It also had advantages not enjoyed by many later Bond films, notably an intelligent script that retained the substance of Ian Fleming's novel while toning down the overt Cold War politics (the Cuban Missile Crisis had only occurred the previous year). The villains are still Russians, but are dissidents working for the stateless crime organisation SPECTRE, as opposed to the explicitly Soviet SMERSH in the novel.
MONTHLY FILM BULLETIN
THE BRITISH FILM INSTITUTE
Volume 30, No.358, November 1963, page 155
FROM RUSSIA WITH LOVE (1963)
SPECTRE, the all-powerful international crime organisation, devises a plan to lay its hands simultaneously on James Bond, the British intelligence agent, and on the Lektor, a top-secret Russian coding machine. Bond is to be killed, painfully, by Red Grant, one of SPECTRE's trained assassins, and the Lektor to be held to ransom. Rosa Klebb, former head of SMERSH, the Soviet spy network, and now a recruit to SPECTRE, orders Tatiana Romanova, a code clerk at the U.S.S.R. embassy in Istanbul, to contact British intelligence and offer to defect to the West with the Lektor provided that Bond will come in person to collect her and it. Suspecting a trap, British intelligence still cannot turn down the offer. Helped by Kerim Bey, British agent in Istanbul, Bond goes to work, surviving such diversions as a pitched battle in a gypsy encampment, and gets Tatiana and the Lektor out of the embassy under cover of a tear-gas explosion. Grant, who has kept constant track of Bond, boards the Orient Express with them, murders the British agent who was to have helped Bond cross the Yugoslav-Italian border, and takes his place. Having killed Grant after a savage fight on the train, Bond and Tatiana still have to undergo chases by helicopter and fast motor launch, and a final encounter with Rosa Klebb in person, before the adventure ends where it began, in Venice.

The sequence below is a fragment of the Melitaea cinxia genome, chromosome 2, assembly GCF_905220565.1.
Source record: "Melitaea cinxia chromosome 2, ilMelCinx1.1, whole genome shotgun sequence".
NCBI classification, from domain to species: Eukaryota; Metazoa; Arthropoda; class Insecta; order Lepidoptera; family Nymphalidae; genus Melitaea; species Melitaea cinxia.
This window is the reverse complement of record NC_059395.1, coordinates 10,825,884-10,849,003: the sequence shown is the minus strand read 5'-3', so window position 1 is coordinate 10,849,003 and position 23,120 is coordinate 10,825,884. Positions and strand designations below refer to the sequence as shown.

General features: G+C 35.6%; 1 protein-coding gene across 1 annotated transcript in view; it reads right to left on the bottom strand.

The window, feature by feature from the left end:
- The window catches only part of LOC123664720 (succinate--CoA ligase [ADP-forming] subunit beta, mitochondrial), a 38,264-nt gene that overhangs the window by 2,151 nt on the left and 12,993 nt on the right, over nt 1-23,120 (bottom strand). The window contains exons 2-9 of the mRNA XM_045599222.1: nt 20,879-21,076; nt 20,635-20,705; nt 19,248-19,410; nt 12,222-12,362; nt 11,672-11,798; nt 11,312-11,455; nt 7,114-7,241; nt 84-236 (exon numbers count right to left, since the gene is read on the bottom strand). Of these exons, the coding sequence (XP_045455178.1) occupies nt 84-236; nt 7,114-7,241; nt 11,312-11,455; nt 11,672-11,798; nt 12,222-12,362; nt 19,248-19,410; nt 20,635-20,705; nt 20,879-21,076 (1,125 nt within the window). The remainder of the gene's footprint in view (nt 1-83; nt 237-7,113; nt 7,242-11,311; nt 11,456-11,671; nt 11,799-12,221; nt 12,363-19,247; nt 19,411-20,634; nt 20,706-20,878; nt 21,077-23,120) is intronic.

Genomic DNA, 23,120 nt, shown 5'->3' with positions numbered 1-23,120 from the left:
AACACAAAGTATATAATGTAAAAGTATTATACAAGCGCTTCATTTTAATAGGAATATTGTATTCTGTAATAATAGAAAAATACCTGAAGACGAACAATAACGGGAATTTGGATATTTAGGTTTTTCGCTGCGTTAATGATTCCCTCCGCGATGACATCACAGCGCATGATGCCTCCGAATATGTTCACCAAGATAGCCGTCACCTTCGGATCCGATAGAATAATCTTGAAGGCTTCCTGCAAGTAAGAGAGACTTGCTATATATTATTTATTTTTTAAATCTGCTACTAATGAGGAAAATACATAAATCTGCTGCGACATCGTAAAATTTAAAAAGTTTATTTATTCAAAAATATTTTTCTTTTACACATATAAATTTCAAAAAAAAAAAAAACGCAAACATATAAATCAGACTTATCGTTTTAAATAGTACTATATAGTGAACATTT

The success of Dr. No has no doubt given the James Bond team added confidence, if that was necessary, and From Russia with Love is made by people who clearly know that they now have a gilt-edged formula to play with. Money has been spent, sensibly, where it shows on the screen; and in contrast to many British thrillers, this one has a fine range of sets and locations, from a chess tournament in a Venetian palazzo, through the streets and underground lakes of Istanbul, to the Orient Express and the Gulf of Venice, to move around in. A pre-credits sequence, of a night stalking-match around the box hedges and fountains of a formal garden, ending with the light coming up on a row of dark figures lining the terrace of a Marienbad chateau, is brilliantly conceived and shot with enough precision to promise something really out of the way in thrillers. The credit titles, following the curves of a belly dancer, add to the air of high-powered insolence.
In fact, nothing that comes later is quite as effective, chiefly because the director, Terence Young, achieves speed without style, and blunts the sharper edges of personality except in cases where the script gives him a clear lead. Ian Fleming's vintage blend of brand-name expertise and sadistic adventure still eludes the film-makers, and the screen's James Bond, although leaving behind him the appropriate trail of girls and corpses, remains a trifle undernourished in terms of the Fleming myth.
All the same, From Russia with Love is a rattling adventure, getting quite enough drive into its scenes with helicopters, speedboats, cars, trains, bombs, guns, venom-coated knives, hidden cameras, and exploding suitcases, to ensure a proper state of breathlessness in the audience. Clever casting, particularly on the side of the villains, gives us Robert Shaw as a stony-faced blond killer, and Lotte Lenya, splendid in her final Venetian escapade. The head of SPECTRE, photographed at boot-level, fondling a white cat and brooding over his fighting fish, survives to fight another day. With a super-confidence which one can only regard as justified, the film ends with an announcement of the next Bond adventure: Goldfinger.
The Monthly Film Bulletin was published by the British Film Institute between 1934 and 1991. Initially aimed at distributors and exhibitors as well as filmgoers, it carried reviews and details of all UK film releases. In 1991, the Bulletin was absorbed by Sight and Sound magazine